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Featured battle : Fredericksburg

Part of American Civil War

Date : 12 December 1862 - 13 December 1862

One of the Union's bloodiest defeats throughout the war. The Army of the Potomac under Burnside approached the Rappahannock from the north quickly, aiming to cross river at Fredericksburg and march on Richmond before Lee was able to block him. Pontoons took weeks to arrive, however, and by the time Burnside attempted his crossing, Lee was ready. On the first day, Franklin's corps crossed south of the town under cover of artillery, but the Union right flank crossing behind the town itself were held for much of the day by Mississippian snipers in the buildings. On the second day Franklin attacked Jackson on the ridge forming the confederate right and a division under Meade actually broke through but reserves were never sent forward and Jacksons reserves counter-attacked throwing them back. On the Union right things went from bad to worse. Union divisions attacking Longstreet on Marye's Heights ran straight into a hail of fire from the heights and from a sunken road, fronted by a stone wall at the foot of the ridge. The result was carnage. Night brought an end to the bloodshed and after a truce the following day to bury the dead the Army of the Potomac withdrew.

Featured image :

British 18pr Field Gun

British 18pr Field Gun

This British field gun was introduced in 1904 and was primarily used during World War 1. It could fire an 8.4kg shell up to 5965 metres and had a calibre of 84mm.

Gallery updated : 2019-01-06 16:35:56

Featured review :

Allied Coastal Forces of World War 11. Volume 11

John Lambert & Al Ross
This is not a book just to be read but to be owned. A quality publication in a large format, 290mm by 240mm, with over 250 pages packed with technical drawings, photographs and engaging text. Some publicity blurb says it would help anyone wishing to build a model but for some of the boats little more would be needed to build to full size craft such is the detail given.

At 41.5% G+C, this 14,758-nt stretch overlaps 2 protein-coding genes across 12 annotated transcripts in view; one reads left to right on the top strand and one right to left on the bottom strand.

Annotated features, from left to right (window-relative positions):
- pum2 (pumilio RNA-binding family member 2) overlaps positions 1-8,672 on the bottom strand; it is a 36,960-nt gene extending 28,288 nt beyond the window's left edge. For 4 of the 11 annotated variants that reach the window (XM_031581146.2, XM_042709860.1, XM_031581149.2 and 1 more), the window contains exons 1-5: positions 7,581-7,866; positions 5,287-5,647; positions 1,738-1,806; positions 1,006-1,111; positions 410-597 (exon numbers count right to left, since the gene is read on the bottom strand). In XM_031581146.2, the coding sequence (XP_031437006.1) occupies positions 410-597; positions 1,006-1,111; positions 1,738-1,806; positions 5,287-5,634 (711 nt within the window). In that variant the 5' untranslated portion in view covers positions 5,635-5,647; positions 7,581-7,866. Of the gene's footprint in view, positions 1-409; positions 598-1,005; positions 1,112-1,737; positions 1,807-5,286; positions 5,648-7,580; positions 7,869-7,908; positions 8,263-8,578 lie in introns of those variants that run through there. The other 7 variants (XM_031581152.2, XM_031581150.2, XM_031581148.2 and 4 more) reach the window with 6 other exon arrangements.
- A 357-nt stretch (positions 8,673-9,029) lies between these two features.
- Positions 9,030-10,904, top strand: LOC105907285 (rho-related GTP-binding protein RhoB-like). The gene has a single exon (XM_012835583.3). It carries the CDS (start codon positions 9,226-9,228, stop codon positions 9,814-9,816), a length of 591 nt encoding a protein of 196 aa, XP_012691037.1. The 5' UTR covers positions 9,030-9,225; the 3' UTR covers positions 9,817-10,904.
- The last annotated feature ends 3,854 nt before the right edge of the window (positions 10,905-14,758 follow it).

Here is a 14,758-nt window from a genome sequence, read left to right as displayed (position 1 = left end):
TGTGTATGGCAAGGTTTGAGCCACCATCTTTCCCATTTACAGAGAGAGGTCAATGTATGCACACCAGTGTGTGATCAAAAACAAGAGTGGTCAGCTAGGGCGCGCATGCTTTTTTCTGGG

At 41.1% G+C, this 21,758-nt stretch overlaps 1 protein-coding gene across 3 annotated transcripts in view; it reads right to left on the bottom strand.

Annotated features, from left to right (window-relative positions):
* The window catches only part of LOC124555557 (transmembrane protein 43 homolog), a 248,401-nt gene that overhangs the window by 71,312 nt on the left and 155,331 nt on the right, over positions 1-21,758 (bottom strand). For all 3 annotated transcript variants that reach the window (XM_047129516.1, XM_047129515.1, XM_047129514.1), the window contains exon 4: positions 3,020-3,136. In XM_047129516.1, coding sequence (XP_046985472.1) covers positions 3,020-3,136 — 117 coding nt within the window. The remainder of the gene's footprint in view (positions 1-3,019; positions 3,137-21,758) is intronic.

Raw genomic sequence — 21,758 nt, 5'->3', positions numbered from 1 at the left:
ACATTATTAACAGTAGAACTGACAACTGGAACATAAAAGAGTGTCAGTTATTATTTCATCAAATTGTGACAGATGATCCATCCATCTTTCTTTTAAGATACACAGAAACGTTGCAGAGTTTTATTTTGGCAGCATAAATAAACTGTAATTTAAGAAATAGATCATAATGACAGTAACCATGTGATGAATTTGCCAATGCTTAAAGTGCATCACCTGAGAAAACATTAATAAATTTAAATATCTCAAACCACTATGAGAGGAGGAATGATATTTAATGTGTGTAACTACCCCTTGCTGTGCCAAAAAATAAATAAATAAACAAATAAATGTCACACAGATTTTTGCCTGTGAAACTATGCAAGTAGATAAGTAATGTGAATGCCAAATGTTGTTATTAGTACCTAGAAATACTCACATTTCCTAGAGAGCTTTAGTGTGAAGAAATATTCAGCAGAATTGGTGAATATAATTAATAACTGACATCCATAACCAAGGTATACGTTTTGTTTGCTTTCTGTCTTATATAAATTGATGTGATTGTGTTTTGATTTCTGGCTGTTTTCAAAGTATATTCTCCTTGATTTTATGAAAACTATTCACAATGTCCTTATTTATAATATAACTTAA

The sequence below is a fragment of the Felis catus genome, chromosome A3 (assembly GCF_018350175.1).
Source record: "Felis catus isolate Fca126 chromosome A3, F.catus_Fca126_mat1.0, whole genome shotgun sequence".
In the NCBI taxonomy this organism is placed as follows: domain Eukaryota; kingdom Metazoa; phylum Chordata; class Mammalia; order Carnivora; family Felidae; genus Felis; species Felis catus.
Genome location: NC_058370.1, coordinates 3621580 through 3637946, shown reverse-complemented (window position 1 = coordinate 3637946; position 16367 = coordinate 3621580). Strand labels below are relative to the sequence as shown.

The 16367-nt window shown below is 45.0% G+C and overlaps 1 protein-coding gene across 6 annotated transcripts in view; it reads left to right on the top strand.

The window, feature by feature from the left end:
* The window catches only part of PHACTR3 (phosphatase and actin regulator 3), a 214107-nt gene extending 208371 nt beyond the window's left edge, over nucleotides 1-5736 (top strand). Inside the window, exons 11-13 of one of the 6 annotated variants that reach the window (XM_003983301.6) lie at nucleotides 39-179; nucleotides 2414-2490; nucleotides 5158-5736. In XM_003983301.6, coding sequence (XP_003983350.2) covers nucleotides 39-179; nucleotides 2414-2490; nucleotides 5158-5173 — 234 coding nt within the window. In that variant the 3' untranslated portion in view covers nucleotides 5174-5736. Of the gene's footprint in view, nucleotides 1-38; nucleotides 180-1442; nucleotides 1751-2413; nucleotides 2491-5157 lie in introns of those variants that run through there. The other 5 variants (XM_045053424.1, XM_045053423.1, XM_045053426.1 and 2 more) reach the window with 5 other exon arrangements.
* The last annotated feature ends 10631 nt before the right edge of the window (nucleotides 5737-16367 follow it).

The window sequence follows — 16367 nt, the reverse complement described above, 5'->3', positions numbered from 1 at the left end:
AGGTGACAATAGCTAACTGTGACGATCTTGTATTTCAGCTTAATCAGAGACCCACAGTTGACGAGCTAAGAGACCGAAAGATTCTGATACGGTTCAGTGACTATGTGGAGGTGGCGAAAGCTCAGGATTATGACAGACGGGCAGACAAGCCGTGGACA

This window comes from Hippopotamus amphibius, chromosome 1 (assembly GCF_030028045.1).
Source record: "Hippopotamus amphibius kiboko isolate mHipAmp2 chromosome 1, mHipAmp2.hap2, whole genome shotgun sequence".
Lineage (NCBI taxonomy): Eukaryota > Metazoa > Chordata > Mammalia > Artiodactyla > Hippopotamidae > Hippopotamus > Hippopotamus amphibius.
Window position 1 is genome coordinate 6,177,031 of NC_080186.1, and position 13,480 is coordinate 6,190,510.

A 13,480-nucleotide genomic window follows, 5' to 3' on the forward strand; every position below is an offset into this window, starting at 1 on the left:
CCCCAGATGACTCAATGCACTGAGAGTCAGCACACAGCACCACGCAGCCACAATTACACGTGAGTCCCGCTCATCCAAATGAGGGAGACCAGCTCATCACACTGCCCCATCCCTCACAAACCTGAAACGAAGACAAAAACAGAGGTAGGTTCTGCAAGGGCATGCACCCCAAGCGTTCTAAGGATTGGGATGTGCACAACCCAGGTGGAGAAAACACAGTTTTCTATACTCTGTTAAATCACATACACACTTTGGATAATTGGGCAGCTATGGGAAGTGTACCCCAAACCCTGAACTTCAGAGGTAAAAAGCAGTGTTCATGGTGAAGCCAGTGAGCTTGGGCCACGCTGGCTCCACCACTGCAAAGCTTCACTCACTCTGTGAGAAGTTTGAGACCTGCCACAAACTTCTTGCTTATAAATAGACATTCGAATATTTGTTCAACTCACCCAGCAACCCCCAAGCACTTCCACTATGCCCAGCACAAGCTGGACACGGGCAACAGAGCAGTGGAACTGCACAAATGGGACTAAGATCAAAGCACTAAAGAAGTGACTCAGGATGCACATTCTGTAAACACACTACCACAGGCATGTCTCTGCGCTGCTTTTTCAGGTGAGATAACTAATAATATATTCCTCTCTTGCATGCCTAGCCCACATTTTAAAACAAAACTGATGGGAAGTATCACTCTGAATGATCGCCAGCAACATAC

Although it may look like a technical tome written only for experts, and it fits that role very well, it would also delight any general reader with an interest in naval development. So much extra is covered around the development and construction including the politics and finance under the Lend Lease arrangements, in a brief review it is difficult to do the book justice. The joint authors massive research has resulted in the listing of every boat built and its eventual fate, including a chapter about the ones which still exist in museums or as houseboats.
Small sections which caught my interest were the production of the various camouflage effects tried out in different theatres of operation, what the allowance of paint was for a US PT boat squadron to maintain its boat, that boats were sent to the USSR in kit form and the many were returned to the US in 1955 and that attempts were made to build an MTB to be carried aboard cruisers. So much is here including small details such as the personal weapons carried aboard that I think it would be difficult to ask a question about Vosper and Elco boats that this book does not answer.
This is the second of a three volume work and my regret is that I have not yet read the other two. This regret is reinforced by the many references in this volume to volumes one and three.
This is a major work on coastal forces unparalleled in both width and depth of its coverage.
We cannot recommend this book too highly.

Seaforth Publishing, 2019

Reviewed : 2019-05-17 10:53:32